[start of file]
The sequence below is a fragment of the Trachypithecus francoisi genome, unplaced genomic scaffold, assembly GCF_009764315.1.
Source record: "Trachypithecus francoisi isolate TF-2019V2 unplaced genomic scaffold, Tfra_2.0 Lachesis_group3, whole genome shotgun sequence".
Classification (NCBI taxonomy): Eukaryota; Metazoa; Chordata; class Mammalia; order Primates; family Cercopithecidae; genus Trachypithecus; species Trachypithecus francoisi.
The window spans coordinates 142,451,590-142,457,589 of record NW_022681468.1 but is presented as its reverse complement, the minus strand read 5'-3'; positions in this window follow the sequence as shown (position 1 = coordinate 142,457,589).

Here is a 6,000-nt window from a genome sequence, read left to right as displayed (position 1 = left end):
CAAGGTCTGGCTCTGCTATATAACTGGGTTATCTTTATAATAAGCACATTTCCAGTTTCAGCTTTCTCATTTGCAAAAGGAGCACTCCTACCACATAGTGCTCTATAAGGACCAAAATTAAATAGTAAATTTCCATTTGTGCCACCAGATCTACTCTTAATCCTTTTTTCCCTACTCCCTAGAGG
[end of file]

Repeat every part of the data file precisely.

The sequence below is a fragment of the Trachypithecus francoisi genome, unplaced genomic scaffold, assembly GCF_009764315.1.
Source record: "Trachypithecus francoisi isolate TF-2019V2 unplaced genomic scaffold, Tfra_2.0 Lachesis_group3, whole genome shotgun sequence".
Classification (NCBI taxonomy): Eukaryota; Metazoa; Chordata; class Mammalia; order Primates; family Cercopithecidae; genus Trachypithecus; species Trachypithecus francoisi.
The window spans coordinates 142,451,590-142,457,589 of record NW_022681468.1 but is presented as its reverse complement, the minus strand read 5'-3'; positions in this window follow the sequence as shown (position 1 = coordinate 142,457,589).

Here is a 6,000-nt window from a genome sequence, read left to right as displayed (position 1 = left end):
CAAGGTCTGGCTCTGCTATATAACTGGGTTATCTTTATAATAAGCACATTTCCAGTTTCAGCTTTCTCATTTGCAAAAGGAGCACTCCTACCACATAGTGCTCTATAAGGACCAAAATTAAATAGTAAATTTCCATTTGTGCCACCAGATCTACTCTTAATCCTTTTTTCCCTACTCCCTAGAGG